The Primary Textile Industry in Canada: History and Heritage.
Primary textiles includes four separate industries--woolens, cottons, knit goods, and silks and synthetics. The woolen and cotton industries developed independently and differently. Silks and synthetics are grouped together because acetate rayon, the first synthetic fabric, was initially seen as a substitute for silk when it was introduced in the 1920s. Clothing manufacturing, the secondary textile industry, is not discussed. McCullough summarizes the history of these industries around the themes of technology, tariffs, finance and ownership, labor and industrial architecture, emphasizing the period 1880 to 1939.
In tracing technological developments in the industries, McCullough describes the traditional pre-industrial methods used in processing wool, cotton, and linen, and then illustrates the technological inventions that mechanized the processes. Flow charts of the different procedures, along with contemporary photographs of the machines in place in the mills, help make the complicated steps in manufacturing different types of textiles more readily understandable. A valuable section on mill architecture, based on original plans of mills, often drawn for insurance companies, gives information not otherwise available. Numerous photographs of mill interiors illustrate how the space was used. The succinct historical account is crammed with the names of owners, financiers, and mill sites. Passing from a cottage industry to small mills serving regional markets, the woolen industry in Canada reached maturity in the late nineteenth century. Cotton textiles were produced initially in small, regional, locally owned operations scattered from the Maritimes through Ontario. In the 1880s large mills were built in Quebec by combinations of Montreal merchants and financiers, creating dramatic growth in the cotton sector in the 1880s. In the 1890s, the Montreal business elite, led by Andrew Gault and David Morrice, gained control of many mills in the Maritimes and Ontario, consolidating some operations and closing others. The cotton industry reached maturity by 1910. The history includes some of the problems faced by the textile companies in the 1950s but does not cover the 1960s, when the cotton industry was substantially changed by the introduction of polyester and polyester blends.
The tariff structures for the woolen and cotton sectors were similar, but the cotton industry was more successful financially. McCullough speculates that the difference in growth rates was caused by more than tariffs. The larger market for cotton goods allowed textile magnates to implement more efficient scale plants and to structure the industry through cartels and mergers to gain more market control than was possible in the smaller and always fragmented woolen industry.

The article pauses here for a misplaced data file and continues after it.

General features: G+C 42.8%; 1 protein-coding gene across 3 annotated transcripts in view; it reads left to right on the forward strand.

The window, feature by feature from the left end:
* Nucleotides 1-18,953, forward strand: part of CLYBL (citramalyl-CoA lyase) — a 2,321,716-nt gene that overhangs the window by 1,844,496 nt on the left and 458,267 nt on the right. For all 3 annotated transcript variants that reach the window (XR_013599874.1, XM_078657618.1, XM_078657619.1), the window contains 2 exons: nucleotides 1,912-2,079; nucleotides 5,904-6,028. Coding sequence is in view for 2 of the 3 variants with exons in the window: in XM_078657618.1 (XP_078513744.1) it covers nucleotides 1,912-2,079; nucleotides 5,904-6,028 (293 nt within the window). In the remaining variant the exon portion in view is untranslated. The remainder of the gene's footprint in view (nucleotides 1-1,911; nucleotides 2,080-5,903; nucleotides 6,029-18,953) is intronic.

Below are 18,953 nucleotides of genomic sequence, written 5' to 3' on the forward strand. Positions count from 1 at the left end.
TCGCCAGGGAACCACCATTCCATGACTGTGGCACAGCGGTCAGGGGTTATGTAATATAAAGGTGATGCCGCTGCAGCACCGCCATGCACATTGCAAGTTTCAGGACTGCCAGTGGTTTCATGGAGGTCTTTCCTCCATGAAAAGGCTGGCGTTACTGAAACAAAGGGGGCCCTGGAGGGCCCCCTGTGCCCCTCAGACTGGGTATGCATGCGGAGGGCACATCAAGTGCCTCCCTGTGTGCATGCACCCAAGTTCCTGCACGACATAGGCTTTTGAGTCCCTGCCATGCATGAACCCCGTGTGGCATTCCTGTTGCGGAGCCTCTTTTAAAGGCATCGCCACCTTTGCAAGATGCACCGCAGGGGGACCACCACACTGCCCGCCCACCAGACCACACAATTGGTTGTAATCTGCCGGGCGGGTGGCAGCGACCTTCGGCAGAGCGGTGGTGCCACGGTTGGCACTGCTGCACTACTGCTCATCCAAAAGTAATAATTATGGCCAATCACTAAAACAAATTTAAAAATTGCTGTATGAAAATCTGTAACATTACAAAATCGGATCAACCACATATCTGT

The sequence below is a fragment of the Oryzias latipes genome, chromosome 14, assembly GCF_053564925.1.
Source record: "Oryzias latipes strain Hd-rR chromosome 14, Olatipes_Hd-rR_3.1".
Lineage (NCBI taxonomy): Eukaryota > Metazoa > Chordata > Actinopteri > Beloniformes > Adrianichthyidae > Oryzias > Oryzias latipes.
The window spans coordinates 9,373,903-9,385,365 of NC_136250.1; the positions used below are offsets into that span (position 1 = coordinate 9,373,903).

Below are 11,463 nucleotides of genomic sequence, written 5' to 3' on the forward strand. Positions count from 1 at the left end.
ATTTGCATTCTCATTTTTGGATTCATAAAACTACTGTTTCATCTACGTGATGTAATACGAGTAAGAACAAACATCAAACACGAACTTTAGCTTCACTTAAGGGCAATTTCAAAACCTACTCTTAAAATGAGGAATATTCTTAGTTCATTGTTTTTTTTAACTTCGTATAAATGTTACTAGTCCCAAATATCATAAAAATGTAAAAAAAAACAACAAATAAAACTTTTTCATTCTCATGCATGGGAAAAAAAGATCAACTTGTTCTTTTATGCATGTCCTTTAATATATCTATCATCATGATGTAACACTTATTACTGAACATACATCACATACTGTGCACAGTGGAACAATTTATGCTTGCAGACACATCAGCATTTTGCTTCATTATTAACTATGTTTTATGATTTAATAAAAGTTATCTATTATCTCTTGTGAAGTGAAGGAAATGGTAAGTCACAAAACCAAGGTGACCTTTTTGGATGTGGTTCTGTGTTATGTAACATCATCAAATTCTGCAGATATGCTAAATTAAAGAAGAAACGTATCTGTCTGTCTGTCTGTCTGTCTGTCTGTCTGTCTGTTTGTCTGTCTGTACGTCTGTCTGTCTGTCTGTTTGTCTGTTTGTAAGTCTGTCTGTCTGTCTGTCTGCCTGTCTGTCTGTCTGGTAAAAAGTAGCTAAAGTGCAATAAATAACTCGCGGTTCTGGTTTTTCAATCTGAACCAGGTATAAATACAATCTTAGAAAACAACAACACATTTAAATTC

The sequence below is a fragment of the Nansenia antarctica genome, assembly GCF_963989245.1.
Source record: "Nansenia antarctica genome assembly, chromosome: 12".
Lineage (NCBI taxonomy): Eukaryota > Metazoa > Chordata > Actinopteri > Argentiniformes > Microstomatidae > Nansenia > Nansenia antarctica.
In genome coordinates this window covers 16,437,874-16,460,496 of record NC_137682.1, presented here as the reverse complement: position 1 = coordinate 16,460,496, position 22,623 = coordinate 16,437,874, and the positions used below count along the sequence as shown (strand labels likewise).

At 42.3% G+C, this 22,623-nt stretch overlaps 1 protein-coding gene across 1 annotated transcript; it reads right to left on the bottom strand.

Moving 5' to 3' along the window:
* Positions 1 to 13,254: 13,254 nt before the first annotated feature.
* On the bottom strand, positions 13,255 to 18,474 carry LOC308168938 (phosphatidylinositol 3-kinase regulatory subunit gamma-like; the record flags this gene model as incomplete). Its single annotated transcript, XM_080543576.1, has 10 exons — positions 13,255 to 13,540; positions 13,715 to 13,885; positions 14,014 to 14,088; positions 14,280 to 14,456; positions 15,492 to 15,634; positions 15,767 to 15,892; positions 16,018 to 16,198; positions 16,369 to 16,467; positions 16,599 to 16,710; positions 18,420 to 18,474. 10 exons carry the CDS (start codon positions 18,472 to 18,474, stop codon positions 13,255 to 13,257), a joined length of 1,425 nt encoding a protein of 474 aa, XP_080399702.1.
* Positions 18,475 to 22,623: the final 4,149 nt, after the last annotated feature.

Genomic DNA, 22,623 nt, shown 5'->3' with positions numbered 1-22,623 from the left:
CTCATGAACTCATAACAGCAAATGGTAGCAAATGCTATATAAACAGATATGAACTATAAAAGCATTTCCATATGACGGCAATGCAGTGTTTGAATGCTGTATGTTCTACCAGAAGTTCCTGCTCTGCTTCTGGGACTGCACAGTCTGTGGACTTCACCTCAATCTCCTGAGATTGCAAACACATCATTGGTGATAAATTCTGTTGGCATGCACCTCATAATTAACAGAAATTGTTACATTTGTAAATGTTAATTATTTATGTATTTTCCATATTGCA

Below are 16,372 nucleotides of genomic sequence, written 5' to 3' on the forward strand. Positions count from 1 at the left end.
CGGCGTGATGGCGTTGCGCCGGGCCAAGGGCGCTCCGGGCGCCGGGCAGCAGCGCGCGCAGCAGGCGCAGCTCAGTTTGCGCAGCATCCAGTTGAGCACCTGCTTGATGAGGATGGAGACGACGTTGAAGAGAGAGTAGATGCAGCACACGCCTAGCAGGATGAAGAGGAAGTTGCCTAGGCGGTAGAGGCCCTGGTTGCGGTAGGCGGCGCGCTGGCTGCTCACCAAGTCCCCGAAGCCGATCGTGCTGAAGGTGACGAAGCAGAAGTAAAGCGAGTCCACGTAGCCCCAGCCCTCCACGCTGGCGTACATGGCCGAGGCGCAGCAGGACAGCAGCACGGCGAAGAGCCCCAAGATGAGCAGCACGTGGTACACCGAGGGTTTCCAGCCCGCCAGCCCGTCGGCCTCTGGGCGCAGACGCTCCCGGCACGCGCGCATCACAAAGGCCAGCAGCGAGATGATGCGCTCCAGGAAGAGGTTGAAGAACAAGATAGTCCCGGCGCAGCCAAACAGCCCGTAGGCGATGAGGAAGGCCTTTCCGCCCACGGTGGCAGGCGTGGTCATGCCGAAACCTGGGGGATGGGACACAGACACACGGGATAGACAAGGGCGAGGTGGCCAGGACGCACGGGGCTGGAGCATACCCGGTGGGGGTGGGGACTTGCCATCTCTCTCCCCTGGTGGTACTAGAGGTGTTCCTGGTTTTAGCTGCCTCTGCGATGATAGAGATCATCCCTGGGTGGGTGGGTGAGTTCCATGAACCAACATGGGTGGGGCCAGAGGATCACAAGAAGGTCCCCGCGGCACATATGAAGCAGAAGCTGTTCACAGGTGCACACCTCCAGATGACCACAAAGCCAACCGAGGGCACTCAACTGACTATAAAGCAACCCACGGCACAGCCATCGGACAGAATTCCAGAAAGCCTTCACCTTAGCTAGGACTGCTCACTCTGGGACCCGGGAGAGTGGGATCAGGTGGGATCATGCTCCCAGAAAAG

The second part of the book lists a selection of sites where early buildings survive, with a short history of each mill and its company. A few important buildings that have been demolished such as the Hudon mill in Montreal, the first large-scale mill in Canada, also are included. In keeping with the book's purpose of helping groups that wish to preserve the old mills in some form, this section is illustrated with historic and recent photographs. Built to withstand the pounding of thousands of looms, these huge structures are being refurbished for new purposes. The renovated Rosamond woolen mill in Almonte, Ontario, is now residential condominiums; the Simpson knitting mill in Toronto has been converted to office and retail space; and the Gibson cotton mill in Marysville, New Brunswick, has been converted to offices. Useful comparative tables on employment and wage rates, production figures, and tariff rates by the various industry sectors and by region are included.
This book should prove to be a valuable heritage reference source. Shortly after receiving the review copy, I toured the reopened McCord Museum in Montreal. A Notman photograph of an old Eastern Townships mill was incorrectly labeled the Paton's cotton mill. A hundred years ago Canadian men were married and buried in a suit of Paton's dark wool worsted cloth. But this memory is lost, and Paton's is no longer synonymous with wool. McCullough's book should help keep these connections straight.
Barbara Austin is an associate professor of business policy at Brock University. She has published articles on the Canadian textile, pulp and paper, and steel industries.
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|Publication:||Business History Review|
|Article Type:||Book Review|
|Date:||Mar 22, 1993|
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